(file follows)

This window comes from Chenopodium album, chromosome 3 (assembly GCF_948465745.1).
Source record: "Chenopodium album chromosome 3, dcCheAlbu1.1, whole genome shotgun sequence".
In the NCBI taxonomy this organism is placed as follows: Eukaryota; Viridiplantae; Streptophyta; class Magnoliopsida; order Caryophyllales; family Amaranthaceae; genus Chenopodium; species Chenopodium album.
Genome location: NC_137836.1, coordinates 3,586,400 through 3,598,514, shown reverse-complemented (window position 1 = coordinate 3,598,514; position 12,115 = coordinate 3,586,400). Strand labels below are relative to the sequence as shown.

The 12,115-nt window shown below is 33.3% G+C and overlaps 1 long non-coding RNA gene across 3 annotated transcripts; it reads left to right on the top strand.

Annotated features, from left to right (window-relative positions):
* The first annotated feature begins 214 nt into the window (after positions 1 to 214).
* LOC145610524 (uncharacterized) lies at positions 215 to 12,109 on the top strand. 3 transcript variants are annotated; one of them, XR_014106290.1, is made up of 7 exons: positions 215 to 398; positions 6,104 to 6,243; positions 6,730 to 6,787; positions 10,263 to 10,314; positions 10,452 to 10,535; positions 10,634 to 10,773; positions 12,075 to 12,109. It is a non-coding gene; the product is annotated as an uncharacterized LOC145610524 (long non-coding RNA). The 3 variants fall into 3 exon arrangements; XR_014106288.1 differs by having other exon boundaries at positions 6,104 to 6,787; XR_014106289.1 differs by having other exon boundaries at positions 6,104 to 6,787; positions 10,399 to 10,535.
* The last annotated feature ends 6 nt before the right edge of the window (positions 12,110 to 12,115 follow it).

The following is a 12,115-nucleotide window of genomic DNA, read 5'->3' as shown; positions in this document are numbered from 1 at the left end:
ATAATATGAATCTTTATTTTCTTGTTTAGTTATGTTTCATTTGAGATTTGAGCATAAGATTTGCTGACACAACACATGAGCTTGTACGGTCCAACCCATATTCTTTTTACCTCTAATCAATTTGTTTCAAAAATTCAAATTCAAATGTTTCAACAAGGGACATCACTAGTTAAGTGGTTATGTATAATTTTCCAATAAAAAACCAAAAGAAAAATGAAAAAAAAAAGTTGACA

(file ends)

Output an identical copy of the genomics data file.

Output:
This window comes from Chenopodium album, chromosome 3 (assembly GCF_948465745.1).
Source record: "Chenopodium album chromosome 3, dcCheAlbu1.1, whole genome shotgun sequence".
In the NCBI taxonomy this organism is placed as follows: Eukaryota; Viridiplantae; Streptophyta; class Magnoliopsida; order Caryophyllales; family Amaranthaceae; genus Chenopodium; species Chenopodium album.
Genome location: NC_137836.1, coordinates 3,586,400 through 3,598,514, shown reverse-complemented (window position 1 = coordinate 3,598,514; position 12,115 = coordinate 3,586,400). Strand labels below are relative to the sequence as shown.

The 12,115-nt window shown below is 33.3% G+C and overlaps 1 long non-coding RNA gene across 3 annotated transcripts; it reads left to right on the top strand.

Annotated features, from left to right (window-relative positions):
* The first annotated feature begins 214 nt into the window (after positions 1 to 214).
* LOC145610524 (uncharacterized) lies at positions 215 to 12,109 on the top strand. 3 transcript variants are annotated; one of them, XR_014106290.1, is made up of 7 exons: positions 215 to 398; positions 6,104 to 6,243; positions 6,730 to 6,787; positions 10,263 to 10,314; positions 10,452 to 10,535; positions 10,634 to 10,773; positions 12,075 to 12,109. It is a non-coding gene; the product is annotated as an uncharacterized LOC145610524 (long non-coding RNA). The 3 variants fall into 3 exon arrangements; XR_014106288.1 differs by having other exon boundaries at positions 6,104 to 6,787; XR_014106289.1 differs by having other exon boundaries at positions 6,104 to 6,787; positions 10,399 to 10,535.
* The last annotated feature ends 6 nt before the right edge of the window (positions 12,110 to 12,115 follow it).

The following is a 12,115-nucleotide window of genomic DNA, read 5'->3' as shown; positions in this document are numbered from 1 at the left end:
ATAATATGAATCTTTATTTTCTTGTTTAGTTATGTTTCATTTGAGATTTGAGCATAAGATTTGCTGACACAACACATGAGCTTGTACGGTCCAACCCATATTCTTTTTACCTCTAATCAATTTGTTTCAAAAATTCAAATTCAAATGTTTCAACAAGGGACATCACTAGTTAAGTGGTTATGTATAATTTTCCAATAAAAAACCAAAAGAAAAATGAAAAAAAAAAGTTGACA